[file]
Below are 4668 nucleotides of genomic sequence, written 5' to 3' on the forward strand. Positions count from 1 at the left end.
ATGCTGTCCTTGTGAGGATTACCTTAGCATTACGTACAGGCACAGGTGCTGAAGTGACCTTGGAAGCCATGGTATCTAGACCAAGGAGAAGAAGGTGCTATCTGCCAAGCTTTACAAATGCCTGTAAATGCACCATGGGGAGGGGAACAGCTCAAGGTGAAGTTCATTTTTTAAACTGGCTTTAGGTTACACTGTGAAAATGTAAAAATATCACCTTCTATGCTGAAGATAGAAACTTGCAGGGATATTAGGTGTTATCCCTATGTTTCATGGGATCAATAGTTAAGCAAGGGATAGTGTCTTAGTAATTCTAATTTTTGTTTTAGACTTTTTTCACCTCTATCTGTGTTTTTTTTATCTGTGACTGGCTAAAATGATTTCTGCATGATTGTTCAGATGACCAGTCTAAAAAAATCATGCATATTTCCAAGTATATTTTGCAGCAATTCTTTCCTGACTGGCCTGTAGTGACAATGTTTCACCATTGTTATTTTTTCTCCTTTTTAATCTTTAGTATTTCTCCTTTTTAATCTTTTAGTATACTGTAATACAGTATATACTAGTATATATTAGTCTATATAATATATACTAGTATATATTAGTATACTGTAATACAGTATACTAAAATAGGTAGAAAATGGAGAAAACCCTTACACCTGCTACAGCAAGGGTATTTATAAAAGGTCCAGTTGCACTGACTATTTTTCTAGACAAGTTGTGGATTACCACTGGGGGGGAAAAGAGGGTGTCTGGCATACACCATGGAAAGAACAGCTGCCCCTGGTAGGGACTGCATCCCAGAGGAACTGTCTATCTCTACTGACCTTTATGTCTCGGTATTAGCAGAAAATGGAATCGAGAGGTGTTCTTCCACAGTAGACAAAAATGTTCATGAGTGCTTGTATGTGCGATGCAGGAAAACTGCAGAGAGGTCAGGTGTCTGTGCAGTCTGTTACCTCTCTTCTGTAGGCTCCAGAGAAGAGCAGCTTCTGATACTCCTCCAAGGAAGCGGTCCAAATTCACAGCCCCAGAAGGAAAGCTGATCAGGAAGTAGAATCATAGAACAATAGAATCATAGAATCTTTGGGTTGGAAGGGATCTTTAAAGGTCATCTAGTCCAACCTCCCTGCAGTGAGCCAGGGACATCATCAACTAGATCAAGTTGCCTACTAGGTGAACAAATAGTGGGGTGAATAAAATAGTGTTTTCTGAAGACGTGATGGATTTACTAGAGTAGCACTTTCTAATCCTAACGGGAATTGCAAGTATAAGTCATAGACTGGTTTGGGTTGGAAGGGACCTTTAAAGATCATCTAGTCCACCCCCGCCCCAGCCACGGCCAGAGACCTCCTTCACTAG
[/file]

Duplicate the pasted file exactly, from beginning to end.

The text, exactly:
Below are 4668 nucleotides of genomic sequence, written 5' to 3' on the forward strand. Positions count from 1 at the left end.
ATGCTGTCCTTGTGAGGATTACCTTAGCATTACGTACAGGCACAGGTGCTGAAGTGACCTTGGAAGCCATGGTATCTAGACCAAGGAGAAGAAGGTGCTATCTGCCAAGCTTTACAAATGCCTGTAAATGCACCATGGGGAGGGGAACAGCTCAAGGTGAAGTTCATTTTTTAAACTGGCTTTAGGTTACACTGTGAAAATGTAAAAATATCACCTTCTATGCTGAAGATAGAAACTTGCAGGGATATTAGGTGTTATCCCTATGTTTCATGGGATCAATAGTTAAGCAAGGGATAGTGTCTTAGTAATTCTAATTTTTGTTTTAGACTTTTTTCACCTCTATCTGTGTTTTTTTTATCTGTGACTGGCTAAAATGATTTCTGCATGATTGTTCAGATGACCAGTCTAAAAAAATCATGCATATTTCCAAGTATATTTTGCAGCAATTCTTTCCTGACTGGCCTGTAGTGACAATGTTTCACCATTGTTATTTTTTCTCCTTTTTAATCTTTAGTATTTCTCCTTTTTAATCTTTTAGTATACTGTAATACAGTATATACTAGTATATATTAGTCTATATAATATATACTAGTATATATTAGTATACTGTAATACAGTATACTAAAATAGGTAGAAAATGGAGAAAACCCTTACACCTGCTACAGCAAGGGTATTTATAAAAGGTCCAGTTGCACTGACTATTTTTCTAGACAAGTTGTGGATTACCACTGGGGGGGAAAAGAGGGTGTCTGGCATACACCATGGAAAGAACAGCTGCCCCTGGTAGGGACTGCATCCCAGAGGAACTGTCTATCTCTACTGACCTTTATGTCTCGGTATTAGCAGAAAATGGAATCGAGAGGTGTTCTTCCACAGTAGACAAAAATGTTCATGAGTGCTTGTATGTGCGATGCAGGAAAACTGCAGAGAGGTCAGGTGTCTGTGCAGTCTGTTACCTCTCTTCTGTAGGCTCCAGAGAAGAGCAGCTTCTGATACTCCTCCAAGGAAGCGGTCCAAATTCACAGCCCCAGAAGGAAAGCTGATCAGGAAGTAGAATCATAGAACAATAGAATCATAGAATCTTTGGGTTGGAAGGGATCTTTAAAGGTCATCTAGTCCAACCTCCCTGCAGTGAGCCAGGGACATCATCAACTAGATCAAGTTGCCTACTAGGTGAACAAATAGTGGGGTGAATAAAATAGTGTTTTCTGAAGACGTGATGGATTTACTAGAGTAGCACTTTCTAATCCTAACGGGAATTGCAAGTATAAGTCATAGACTGGTTTGGGTTGGAAGGGACCTTTAAAGATCATCTAGTCCACCCCCGCCCCAGCCACGGCCAGAGACCTCCTTCACTAG